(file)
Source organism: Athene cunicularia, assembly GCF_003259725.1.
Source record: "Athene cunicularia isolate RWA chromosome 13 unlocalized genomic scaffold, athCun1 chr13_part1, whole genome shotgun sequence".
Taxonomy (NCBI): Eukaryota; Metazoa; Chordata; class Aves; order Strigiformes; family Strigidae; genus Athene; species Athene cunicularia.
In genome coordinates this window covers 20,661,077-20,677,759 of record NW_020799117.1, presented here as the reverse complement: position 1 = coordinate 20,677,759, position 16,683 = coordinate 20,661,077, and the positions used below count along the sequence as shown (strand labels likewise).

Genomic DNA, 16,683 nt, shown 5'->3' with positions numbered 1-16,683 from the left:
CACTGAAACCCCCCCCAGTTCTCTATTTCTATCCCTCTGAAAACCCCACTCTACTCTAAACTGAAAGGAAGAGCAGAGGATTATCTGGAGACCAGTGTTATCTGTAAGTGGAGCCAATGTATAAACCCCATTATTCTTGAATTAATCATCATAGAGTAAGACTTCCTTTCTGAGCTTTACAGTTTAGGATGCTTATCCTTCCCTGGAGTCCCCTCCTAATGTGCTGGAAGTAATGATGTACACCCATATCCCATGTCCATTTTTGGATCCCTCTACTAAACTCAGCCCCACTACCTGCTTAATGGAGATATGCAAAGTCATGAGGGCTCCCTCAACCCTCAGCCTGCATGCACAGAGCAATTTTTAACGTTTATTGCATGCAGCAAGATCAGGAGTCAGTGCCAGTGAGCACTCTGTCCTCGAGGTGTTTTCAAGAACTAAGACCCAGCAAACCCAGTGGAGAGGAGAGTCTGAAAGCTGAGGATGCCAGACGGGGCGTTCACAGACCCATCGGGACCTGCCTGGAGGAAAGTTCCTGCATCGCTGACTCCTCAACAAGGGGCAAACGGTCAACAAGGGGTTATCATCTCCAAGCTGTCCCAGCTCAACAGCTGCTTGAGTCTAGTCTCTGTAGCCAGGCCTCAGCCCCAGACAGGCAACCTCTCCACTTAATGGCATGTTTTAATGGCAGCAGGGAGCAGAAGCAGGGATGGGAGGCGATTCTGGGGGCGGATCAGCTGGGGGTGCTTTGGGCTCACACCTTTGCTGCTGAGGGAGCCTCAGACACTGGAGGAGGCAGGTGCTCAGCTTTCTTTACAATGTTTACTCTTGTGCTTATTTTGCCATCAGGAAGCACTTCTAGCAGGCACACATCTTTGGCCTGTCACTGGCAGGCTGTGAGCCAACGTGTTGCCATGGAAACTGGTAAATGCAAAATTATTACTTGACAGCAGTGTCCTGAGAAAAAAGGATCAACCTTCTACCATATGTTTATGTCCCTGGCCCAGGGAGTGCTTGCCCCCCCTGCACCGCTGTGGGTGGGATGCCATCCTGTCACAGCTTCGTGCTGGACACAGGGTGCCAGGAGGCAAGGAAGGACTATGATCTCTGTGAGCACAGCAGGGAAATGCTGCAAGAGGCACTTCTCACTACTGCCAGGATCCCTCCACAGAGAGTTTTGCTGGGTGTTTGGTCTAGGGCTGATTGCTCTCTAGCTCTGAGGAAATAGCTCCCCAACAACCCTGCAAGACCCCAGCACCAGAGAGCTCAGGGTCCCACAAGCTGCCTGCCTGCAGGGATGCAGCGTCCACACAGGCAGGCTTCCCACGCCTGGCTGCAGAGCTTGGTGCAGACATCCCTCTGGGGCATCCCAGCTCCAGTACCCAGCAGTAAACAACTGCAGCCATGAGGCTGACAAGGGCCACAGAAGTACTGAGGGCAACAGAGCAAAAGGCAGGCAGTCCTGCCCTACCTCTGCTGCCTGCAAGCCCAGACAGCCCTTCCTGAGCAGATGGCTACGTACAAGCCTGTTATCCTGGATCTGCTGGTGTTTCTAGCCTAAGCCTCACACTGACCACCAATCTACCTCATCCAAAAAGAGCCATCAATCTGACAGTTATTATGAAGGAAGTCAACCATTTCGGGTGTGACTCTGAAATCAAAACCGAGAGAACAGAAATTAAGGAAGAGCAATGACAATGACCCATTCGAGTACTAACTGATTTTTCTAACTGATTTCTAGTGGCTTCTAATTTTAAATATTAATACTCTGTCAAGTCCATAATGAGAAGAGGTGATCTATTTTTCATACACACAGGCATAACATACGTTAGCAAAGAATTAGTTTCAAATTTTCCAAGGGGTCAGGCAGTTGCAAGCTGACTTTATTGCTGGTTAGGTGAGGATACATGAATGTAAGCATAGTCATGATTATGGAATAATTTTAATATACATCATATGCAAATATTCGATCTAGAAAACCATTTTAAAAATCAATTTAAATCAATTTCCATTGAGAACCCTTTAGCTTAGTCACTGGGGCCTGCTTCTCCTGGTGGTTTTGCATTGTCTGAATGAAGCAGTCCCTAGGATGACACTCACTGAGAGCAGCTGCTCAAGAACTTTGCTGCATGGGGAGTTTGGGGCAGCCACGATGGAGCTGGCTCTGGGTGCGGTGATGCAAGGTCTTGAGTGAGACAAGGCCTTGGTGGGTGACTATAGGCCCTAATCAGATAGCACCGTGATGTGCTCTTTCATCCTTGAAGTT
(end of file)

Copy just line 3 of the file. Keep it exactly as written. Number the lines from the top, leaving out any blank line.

Taxonomy (NCBI): Eukaryota; Metazoa; Chordata; class Aves; order Strigiformes; family Strigidae; genus Athene; species Athene cunicularia.